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OPINION: Jamaica, Ganja, and the World

Jim Finnel

Fallen Cannabis Warrior & Ex News Moderator
A few weeks ago, I spoke at the Victoria Cross Dinner of the Jamaica Regiment of the Jamaica Defence Force. The Victoria Cross is the highest award available to military officers working within the British tradition; and the Victoria Cross Dinner in Jamaica commemorates the heroism of Sergeant William Gordon and Lance Corporal Samuel Hodge, both of the West Indian Regiment: the first non-Europeans to be awarded the medal.

Bearing in mind that the Jamaica Regiment is active on the frontline in Jamaica, I considered it appropriate to talk about a number of policy issues that concern the Jamaican society in general. One such issue is whether Jamaica should seek to decriminalise the use of marijuana for private purposes. The following reflects what I said on that subject.

Commission Proposal

A few years ago, the National Commission on Ganja made a number of proposals concerning the weed. In essence, the commission, after months of consultation, recommended to the then Prime Minister P.J. Patterson, that marijuana use should be decriminalised when used on private premises and when used for religious reasons.

The commission also recommended that marijuana use should be discouraged among children, and that Jamaica should undertake diplomatic initiatives to convince other countries that ganja decriminalisation was an acceptable course for government policy.

After a period of deliberation, possibly nine days, the matter fell from public discourse. It has been revived occasionally, but one has the impression that not much is happening on the ganja legalisation front. It would not be a good idea for Jamaica to follow the course of action recommended by the National Commission on Ganja.

For one thing, Jamaica's diplomatic position would be seriously weakened if we were to follow this route. And here, I am not talking only about the likely American reaction to the decriminalisation effort that reaction will be significant.

Under American law, there is every likelihood that Jamaica would be decertified if we were to decriminalise ganja use, and decertification would mean that some - perhaps much - of the aid we receive and some of our access to loans from agencies such as the IMF and the World Bank would be reduced.

But, as I say, the matter would go beyond the United States. Arguably, some European countries (such as the Netherlands) would not be able to complain about our decriminalisation, as they have moved in this direction. But, within the Caribbean, many of our neighbours would be inclined to take a dim view of our attitude.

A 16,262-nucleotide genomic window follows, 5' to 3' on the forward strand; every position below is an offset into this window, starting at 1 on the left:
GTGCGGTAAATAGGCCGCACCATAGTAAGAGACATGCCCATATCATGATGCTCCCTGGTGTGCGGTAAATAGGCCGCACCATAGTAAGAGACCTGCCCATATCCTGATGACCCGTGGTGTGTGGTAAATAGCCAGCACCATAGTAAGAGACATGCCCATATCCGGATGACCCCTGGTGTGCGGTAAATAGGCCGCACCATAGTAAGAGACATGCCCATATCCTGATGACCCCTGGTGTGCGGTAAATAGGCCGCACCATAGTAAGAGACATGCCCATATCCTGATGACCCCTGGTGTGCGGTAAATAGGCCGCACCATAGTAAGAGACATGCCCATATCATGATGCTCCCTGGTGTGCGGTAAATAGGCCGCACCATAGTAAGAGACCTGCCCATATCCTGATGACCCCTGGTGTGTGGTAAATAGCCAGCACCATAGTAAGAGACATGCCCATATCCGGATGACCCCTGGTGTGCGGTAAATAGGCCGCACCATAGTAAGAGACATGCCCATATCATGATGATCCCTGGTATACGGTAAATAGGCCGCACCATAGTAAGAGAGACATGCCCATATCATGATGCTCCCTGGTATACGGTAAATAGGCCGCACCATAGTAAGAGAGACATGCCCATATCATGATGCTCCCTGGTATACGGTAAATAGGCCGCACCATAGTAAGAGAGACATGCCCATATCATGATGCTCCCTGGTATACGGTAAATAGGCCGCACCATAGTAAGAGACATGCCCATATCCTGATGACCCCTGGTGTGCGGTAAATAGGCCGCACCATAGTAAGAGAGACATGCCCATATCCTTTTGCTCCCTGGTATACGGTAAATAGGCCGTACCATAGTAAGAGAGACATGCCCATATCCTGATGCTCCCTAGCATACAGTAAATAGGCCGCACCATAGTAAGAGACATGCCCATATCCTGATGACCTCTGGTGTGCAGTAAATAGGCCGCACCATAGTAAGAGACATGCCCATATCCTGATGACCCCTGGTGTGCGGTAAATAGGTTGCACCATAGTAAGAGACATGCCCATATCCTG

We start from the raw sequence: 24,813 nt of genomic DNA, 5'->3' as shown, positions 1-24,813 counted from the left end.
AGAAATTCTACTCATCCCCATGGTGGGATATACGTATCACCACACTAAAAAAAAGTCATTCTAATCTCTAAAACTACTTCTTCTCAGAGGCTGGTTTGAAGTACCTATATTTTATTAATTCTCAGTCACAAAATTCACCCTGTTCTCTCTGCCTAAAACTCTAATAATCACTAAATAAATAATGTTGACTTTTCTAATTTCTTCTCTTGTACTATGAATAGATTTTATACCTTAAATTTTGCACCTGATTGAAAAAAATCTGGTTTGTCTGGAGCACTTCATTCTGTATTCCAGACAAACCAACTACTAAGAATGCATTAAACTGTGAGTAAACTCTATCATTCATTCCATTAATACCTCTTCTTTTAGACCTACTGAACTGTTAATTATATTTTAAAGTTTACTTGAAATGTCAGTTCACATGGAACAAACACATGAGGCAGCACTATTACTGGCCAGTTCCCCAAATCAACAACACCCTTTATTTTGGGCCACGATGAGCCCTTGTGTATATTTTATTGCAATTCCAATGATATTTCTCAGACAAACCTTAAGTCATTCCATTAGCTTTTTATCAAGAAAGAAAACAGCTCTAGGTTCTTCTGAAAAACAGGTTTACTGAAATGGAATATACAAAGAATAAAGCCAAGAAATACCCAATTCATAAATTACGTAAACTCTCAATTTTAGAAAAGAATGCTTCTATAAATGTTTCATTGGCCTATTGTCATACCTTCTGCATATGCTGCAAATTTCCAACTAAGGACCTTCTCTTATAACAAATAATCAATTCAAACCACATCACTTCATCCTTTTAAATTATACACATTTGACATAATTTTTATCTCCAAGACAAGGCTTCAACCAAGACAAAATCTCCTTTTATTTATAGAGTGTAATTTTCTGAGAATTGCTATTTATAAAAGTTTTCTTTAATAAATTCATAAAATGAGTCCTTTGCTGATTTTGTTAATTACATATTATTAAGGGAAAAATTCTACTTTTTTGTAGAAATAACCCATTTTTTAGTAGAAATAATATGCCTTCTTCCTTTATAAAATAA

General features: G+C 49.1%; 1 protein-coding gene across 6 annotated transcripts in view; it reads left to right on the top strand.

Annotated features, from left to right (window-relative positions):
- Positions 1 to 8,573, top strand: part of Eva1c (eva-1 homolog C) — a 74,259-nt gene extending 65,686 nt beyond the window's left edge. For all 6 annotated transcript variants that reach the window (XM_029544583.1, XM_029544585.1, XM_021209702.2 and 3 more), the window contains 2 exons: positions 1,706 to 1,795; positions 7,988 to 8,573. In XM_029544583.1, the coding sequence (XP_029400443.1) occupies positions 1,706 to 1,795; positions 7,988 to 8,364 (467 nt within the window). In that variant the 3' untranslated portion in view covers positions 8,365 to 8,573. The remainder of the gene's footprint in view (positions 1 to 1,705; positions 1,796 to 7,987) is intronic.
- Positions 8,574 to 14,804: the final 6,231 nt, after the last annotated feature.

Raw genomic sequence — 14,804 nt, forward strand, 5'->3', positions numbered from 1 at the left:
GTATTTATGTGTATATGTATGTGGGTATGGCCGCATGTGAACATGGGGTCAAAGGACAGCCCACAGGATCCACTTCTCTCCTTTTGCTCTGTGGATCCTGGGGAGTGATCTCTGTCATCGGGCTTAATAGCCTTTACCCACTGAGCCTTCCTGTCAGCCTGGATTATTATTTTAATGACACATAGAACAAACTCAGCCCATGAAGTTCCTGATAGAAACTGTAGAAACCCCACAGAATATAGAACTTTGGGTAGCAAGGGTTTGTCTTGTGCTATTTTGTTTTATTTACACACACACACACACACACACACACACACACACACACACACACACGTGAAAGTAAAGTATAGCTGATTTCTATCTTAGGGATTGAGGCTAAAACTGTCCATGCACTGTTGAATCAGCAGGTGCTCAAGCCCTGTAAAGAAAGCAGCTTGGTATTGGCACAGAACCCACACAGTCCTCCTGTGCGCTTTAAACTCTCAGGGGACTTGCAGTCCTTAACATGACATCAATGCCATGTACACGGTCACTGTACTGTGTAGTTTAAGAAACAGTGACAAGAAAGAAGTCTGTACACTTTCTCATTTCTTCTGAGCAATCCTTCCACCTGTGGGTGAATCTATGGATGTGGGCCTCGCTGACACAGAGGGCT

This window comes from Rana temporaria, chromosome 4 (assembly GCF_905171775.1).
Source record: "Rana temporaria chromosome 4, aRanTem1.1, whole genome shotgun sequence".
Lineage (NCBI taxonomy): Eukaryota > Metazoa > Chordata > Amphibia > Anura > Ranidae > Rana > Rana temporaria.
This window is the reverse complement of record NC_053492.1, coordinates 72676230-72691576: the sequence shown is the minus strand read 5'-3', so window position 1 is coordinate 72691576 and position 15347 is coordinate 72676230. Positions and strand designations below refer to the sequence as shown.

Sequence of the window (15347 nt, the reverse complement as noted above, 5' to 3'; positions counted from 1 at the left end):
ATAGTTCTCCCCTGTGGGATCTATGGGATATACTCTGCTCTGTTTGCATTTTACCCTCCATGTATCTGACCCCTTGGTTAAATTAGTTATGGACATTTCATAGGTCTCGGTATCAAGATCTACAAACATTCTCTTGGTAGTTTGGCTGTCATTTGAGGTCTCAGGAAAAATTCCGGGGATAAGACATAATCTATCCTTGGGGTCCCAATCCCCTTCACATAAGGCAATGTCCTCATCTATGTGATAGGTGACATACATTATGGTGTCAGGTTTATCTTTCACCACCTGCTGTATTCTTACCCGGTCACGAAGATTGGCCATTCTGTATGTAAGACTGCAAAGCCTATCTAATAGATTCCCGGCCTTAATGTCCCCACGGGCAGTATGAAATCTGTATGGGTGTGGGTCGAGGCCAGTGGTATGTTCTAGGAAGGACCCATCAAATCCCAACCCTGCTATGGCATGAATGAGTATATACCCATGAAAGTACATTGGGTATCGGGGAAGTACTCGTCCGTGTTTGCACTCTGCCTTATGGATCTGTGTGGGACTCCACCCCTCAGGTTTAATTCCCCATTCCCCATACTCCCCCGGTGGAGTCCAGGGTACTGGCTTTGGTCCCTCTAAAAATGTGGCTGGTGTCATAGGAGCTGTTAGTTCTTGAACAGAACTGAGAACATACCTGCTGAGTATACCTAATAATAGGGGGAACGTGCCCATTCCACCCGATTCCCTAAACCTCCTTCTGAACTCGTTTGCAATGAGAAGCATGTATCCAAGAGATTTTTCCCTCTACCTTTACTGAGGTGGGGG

In Cuba today, a Jamaican may well be sentenced to 15 years in jail for possession of one pound of ganja. The Cuban attitude is very strict compared to ours; but here is the point, two of our closest allies in different ways - the U.S. and Cuba - implicitly share the view that relaxation of our laws would be problematic. One expects, too, that other Caribbean countries would be critical - in the case of Barbados, the National Commission's proposal was initially ridiculed in a leading newspaper as an effort to enhance Jamaica's sagging tourism fortunes.

International Treaties

Still at the diplomatic level, the National Commission's proposal would run into choppy waters with respect to certain international treaties. Jamaica is a party to the 1961 Single Narcotics Convention, the 1972 Convention on Psychotropic Drugs and the 1988 United Nations Convention on the Illicit Trafficking in Narcotic and Psychotropic Drugs.

Each of these treaties prohibits the possession, transport, sale, export and import of marijuana, among other things. Each one also requires states parties to impose penal sanctions on these activities. The question arises: why would other states support the idea ofa wilful violation of these treaties by Jamaica?

But we must also be brave in our analysis. There is strong evidence that marijuana use has negative effects on some people - including demotivational syndrome. In the circumstances, I believe that many Jamaicans do not support decriminalisation. My call is for us to speak up - for silence on this question is likely to be seen as acceptance of the idea that there is nothing wrong with ganja-smoking by adults.

I would also point out that even if you believe that a small amount of ganja would not be harmful, there would be serious legal problems in determining what is small for the present purposes. And, if you leave it to the discretion of the individual, there will be confusion, for one man's small packet may be another man's heavy load.

Stephen Vasciannie is Professor of International Law at the University of the West Indies and works part-time in the Attorney-General's chambers



News Hawk- User 420 MAGAZINE ® - Medical Marijuana Publication & Social Networking
Source: Jamaica Gleaner
Author: Stephen Vasciannie
Contact: Jamaica Gleaner : Contact Us
Copyright: 2007 Gleaner Company Ltd.
Website: Jamaica Gleaner News - Jamaica, ganja, and the world
 
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